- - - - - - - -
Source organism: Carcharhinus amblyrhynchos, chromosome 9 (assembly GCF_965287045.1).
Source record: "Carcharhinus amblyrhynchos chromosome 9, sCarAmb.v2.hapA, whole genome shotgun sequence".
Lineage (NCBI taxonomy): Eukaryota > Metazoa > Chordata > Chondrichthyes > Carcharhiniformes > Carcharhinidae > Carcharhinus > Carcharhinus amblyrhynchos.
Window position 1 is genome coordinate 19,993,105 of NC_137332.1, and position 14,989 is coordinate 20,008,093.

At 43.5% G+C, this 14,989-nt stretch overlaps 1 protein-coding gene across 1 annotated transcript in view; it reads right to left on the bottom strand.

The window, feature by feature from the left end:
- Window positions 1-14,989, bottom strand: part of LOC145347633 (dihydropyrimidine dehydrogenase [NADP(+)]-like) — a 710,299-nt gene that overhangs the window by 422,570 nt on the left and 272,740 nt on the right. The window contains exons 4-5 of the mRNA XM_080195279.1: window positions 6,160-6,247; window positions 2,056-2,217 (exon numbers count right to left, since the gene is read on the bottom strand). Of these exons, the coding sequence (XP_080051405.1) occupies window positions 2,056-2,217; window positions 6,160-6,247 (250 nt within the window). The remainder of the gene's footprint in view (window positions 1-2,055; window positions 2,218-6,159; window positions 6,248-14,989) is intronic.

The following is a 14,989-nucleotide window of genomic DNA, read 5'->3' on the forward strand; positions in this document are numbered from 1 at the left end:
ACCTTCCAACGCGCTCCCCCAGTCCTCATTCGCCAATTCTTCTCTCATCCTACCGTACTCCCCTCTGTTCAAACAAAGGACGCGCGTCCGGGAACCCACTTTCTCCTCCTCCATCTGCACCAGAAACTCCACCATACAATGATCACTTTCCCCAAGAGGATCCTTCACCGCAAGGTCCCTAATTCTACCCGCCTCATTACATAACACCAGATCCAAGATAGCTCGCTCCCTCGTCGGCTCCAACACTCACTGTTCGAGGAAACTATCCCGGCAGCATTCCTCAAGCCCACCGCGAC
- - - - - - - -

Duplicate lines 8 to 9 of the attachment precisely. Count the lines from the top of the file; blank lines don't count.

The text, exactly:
The following is a 14,989-nucleotide window of genomic DNA, read 5'->3' on the forward strand; positions in this document are numbered from 1 at the left end:
ACCTTCCAACGCGCTCCCCCAGTCCTCATTCGCCAATTCTTCTCTCATCCTACCGTACTCCCCTCTGTTCAAACAAAGGACGCGCGTCCGGGAACCCACTTTCTCCTCCTCCATCTGCACCAGAAACTCCACCATACAATGATCACTTTCCCCAAGAGGATCCTTCACCGCAAGGTCCCTAATTCTACCCGCCTCATTACATAACACCAGATCCAAGATAGCTCGCTCCCTCGTCGGCTCCAACACTCACTGTTCGAGGAAACTATCCCGGCAGCATTCCTCAAGCCCACCGCGAC